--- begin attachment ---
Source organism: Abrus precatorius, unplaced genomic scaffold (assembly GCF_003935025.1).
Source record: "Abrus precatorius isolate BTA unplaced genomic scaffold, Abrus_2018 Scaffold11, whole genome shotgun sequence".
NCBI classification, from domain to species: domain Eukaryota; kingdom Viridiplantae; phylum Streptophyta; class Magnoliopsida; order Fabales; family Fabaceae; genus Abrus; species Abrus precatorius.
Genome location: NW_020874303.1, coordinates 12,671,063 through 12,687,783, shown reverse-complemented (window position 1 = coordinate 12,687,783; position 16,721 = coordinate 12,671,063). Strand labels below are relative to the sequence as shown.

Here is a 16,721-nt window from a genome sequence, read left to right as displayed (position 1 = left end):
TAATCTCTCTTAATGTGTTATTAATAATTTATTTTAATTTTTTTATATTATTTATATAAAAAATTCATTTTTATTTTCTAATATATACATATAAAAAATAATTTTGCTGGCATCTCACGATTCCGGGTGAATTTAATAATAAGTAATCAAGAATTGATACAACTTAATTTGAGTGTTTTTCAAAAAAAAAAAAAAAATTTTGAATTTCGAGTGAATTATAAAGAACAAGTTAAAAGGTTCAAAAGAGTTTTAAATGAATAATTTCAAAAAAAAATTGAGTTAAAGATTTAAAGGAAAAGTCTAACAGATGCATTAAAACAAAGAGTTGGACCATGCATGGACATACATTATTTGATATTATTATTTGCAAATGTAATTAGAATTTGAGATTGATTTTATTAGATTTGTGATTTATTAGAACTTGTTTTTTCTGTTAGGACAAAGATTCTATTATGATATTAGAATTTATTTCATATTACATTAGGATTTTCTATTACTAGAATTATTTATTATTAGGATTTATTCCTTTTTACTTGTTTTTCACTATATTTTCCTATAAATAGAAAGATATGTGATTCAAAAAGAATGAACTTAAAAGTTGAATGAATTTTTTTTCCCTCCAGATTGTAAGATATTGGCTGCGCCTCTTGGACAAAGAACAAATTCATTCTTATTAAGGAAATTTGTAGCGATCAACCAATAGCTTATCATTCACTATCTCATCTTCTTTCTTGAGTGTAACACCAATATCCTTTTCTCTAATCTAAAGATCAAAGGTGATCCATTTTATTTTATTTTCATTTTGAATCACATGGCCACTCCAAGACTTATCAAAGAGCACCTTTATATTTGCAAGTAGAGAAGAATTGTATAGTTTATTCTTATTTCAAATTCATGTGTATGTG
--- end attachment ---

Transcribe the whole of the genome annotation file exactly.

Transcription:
Source organism: Abrus precatorius, unplaced genomic scaffold (assembly GCF_003935025.1).
Source record: "Abrus precatorius isolate BTA unplaced genomic scaffold, Abrus_2018 Scaffold11, whole genome shotgun sequence".
NCBI classification, from domain to species: domain Eukaryota; kingdom Viridiplantae; phylum Streptophyta; class Magnoliopsida; order Fabales; family Fabaceae; genus Abrus; species Abrus precatorius.
Genome location: NW_020874303.1, coordinates 12,671,063 through 12,687,783, shown reverse-complemented (window position 1 = coordinate 12,687,783; position 16,721 = coordinate 12,671,063). Strand labels below are relative to the sequence as shown.

Here is a 16,721-nt window from a genome sequence, read left to right as displayed (position 1 = left end):
TAATCTCTCTTAATGTGTTATTAATAATTTATTTTAATTTTTTTATATTATTTATATAAAAAATTCATTTTTATTTTCTAATATATACATATAAAAAATAATTTTGCTGGCATCTCACGATTCCGGGTGAATTTAATAATAAGTAATCAAGAATTGATACAACTTAATTTGAGTGTTTTTCAAAAAAAAAAAAAAAATTTTGAATTTCGAGTGAATTATAAAGAACAAGTTAAAAGGTTCAAAAGAGTTTTAAATGAATAATTTCAAAAAAAAATTGAGTTAAAGATTTAAAGGAAAAGTCTAACAGATGCATTAAAACAAAGAGTTGGACCATGCATGGACATACATTATTTGATATTATTATTTGCAAATGTAATTAGAATTTGAGATTGATTTTATTAGATTTGTGATTTATTAGAACTTGTTTTTTCTGTTAGGACAAAGATTCTATTATGATATTAGAATTTATTTCATATTACATTAGGATTTTCTATTACTAGAATTATTTATTATTAGGATTTATTCCTTTTTACTTGTTTTTCACTATATTTTCCTATAAATAGAAAGATATGTGATTCAAAAAGAATGAACTTAAAAGTTGAATGAATTTTTTTTCCCTCCAGATTGTAAGATATTGGCTGCGCCTCTTGGACAAAGAACAAATTCATTCTTATTAAGGAAATTTGTAGCGATCAACCAATAGCTTATCATTCACTATCTCATCTTCTTTCTTGAGTGTAACACCAATATCCTTTTCTCTAATCTAAAGATCAAAGGTGATCCATTTTATTTTATTTTCATTTTGAATCACATGGCCACTCCAAGACTTATCAAAGAGCACCTTTATATTTGCAAGTAGAGAAGAATTGTATAGTTTATTCTTATTTCAAATTCATGTGTATGTG